Engine: 2002 883R > 1250R conversion.
Compression Test Results:
Front Cylinder: 270 psi.
Rear Cylinder: 55 psi.
Sudden rattling noise in engine with noise increasing.
White smoke coming from the A/C and pipes.
Oily spark plugs.
Immediate disassembly of the rear cylinder.
Results Upon Disassembly:
The exhaust side of the rear piston was broken and missing.
Possible Cause:
Piston ring gap too tight upon installation. 15)
Full Article:
Pics of the Damage: 16)

Compression Calculator

Article by aswracing of the XLFORUM 17) and Hammer Performance site. 18)

Click here to download a free copy of the HAMMER PERFORMANCE Compression Calculator.

So how much compression can you run with what cams, and still be able to run pump gas?
This question comes up from time to time on the XLFforum.
And unfortunately, the answers tend to either be inaccurate, incomplete, or just downright vague.

The right answer is that you should figure out your corrected compression ratio.
Which is the compression ratio of the motor considering the intake valve close timing.
In a nutshell, as the piston starts the compression stroke, the intake valve is still hanging open.
Until the intake valve closes, no compression will be built.
What corrected compression ratio tells you is what CR you have after the intake valve closes.
This is the number to look at when deciding if your bike is going to run okay on pump gas.

So how do you figure it out? Well, it's not as simple as it sounds at first.
The big end of the rod travels in an arc and the connecting rod is not infinitely long.
So you end up with a non-linear relationship between piston position and crankshaft rotation.

For example, in the first 10 degrees after bottom dead cylinder, the piston barely moves at all.
By comparison, 10 degrees of crank rotation that happens after the piston is halfway up causes a relatively large amount of piston movement.
It's basically a geometry problem.

To solve the problem, you need to dust off your trigonometry textbook and make right triangles out of it.
Or, you could take the easy way and just download the calculator.
Store the file somewhere on your hard drive where it's easy to find, and then double click on it to execute.
The program is very easy to use, and it will give progressively more info as you enter more data:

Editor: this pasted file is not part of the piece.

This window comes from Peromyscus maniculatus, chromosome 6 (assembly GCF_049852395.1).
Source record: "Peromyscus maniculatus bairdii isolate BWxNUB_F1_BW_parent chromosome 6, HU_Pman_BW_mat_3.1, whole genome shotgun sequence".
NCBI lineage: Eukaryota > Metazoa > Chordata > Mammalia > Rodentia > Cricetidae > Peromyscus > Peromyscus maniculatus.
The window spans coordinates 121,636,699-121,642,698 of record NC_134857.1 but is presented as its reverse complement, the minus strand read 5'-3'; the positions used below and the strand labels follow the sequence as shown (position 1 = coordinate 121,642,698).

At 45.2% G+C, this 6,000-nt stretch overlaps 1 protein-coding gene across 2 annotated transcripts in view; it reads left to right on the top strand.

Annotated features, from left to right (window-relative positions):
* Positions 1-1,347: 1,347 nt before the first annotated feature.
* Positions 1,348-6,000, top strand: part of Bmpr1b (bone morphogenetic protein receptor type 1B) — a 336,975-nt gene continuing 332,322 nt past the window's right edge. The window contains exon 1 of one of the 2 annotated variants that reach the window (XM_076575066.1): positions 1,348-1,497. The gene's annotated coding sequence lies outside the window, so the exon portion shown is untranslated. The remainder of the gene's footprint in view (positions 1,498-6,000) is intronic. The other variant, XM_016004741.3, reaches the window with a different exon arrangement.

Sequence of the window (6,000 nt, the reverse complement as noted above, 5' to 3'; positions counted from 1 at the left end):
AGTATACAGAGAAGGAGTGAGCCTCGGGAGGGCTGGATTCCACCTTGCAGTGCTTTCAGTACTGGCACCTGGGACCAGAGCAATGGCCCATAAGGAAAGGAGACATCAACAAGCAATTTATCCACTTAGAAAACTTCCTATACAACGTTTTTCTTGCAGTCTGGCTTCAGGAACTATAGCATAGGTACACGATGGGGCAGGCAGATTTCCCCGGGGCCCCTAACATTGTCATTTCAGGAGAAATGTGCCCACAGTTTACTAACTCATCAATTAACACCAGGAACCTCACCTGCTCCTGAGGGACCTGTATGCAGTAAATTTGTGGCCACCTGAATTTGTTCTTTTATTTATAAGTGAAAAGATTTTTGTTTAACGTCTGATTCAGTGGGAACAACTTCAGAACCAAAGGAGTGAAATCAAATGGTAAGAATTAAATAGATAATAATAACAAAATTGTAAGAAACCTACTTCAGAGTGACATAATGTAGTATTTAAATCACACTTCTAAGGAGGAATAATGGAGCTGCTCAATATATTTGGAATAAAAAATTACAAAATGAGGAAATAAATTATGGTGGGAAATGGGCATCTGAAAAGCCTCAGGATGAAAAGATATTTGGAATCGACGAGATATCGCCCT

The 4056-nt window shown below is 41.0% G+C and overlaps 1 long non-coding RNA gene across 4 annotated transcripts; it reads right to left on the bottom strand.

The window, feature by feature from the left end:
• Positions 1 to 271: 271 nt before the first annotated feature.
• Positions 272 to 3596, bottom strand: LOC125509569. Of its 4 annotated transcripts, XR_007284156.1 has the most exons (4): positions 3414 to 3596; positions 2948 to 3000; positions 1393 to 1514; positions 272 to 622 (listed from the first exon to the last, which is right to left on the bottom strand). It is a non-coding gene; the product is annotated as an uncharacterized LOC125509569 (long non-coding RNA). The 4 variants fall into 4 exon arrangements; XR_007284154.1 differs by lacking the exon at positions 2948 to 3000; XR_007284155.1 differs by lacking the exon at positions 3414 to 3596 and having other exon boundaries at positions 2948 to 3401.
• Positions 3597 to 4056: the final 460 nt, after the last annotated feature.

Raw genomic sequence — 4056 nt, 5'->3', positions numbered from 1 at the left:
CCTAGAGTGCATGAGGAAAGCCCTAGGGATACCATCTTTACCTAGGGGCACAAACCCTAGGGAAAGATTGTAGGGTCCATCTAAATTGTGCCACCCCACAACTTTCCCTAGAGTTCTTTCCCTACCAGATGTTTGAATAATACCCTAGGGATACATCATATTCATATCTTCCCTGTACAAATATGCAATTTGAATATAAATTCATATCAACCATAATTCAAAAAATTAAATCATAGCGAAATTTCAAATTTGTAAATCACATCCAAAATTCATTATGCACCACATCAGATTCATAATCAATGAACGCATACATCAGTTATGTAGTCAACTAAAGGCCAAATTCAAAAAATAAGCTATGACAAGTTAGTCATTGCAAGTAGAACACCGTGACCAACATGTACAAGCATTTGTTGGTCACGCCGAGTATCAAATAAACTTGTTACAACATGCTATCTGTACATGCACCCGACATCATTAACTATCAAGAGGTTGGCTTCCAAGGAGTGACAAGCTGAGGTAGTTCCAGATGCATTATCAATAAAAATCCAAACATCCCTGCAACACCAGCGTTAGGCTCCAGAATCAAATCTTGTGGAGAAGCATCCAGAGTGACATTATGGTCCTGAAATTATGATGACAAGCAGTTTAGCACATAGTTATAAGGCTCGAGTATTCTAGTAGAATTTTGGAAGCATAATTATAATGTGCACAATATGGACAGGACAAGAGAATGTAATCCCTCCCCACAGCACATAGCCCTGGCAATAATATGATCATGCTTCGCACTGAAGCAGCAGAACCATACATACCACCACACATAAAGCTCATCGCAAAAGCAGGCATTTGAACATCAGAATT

• For just displacement, enter the bore and stroke.
  • To also get static compression ratio, enter the piston dome, chamber size, piston height, and gasket specs.
  • To also get corrected compression ratio, enter the intake close point (.053 lift crankshaft degrees) and connecting rod length.

This program calculates both static and corrected compression ratio. What's the difference? 19)
The static compression ratio takes the full compression stroke into account. This is the standard way of doing it.
The corrected compression ratio, however, only counts the portion of the compression stroke after the intake valve closes.

Corrected compression ratios of around 9.2:1 are considered the max you can run on U.S. pump gas, with a reasonably turbulent chamber.
Since no compression builds until after the intake valve closes,
It's the corrected compression ratio that gives the best indication of how pump gas friendly your motor will be.
Premium pump gas in the U.S. will generally tolerate corrected compression ratios of somewhere between 8.8:1 and 9.3:1.
With a poor chamber that has little turbulence ( i.e hemi chambers and no squish band), stay on the low end of that range, maybe even lower.
With a good, turbulent chamber (think squish bands), you can run more toward the high end of the range.
With good chamber turbulence and dual plugs, you can even run it higher, up to 9.5:1 is not unusual.

This is a free tool, independently developed in-house by Hammer Performance 20).
Feel free to use it and distribute it as you please.
It's virus-free.
It collects no information about you or phones, home or anything like that.
All it does is perform the calculations and give you the answer.

Note that results given by this program are intended as a guideline only.
HAMMER PERFORMANCE assumes no responsibility for what you do with the information presented.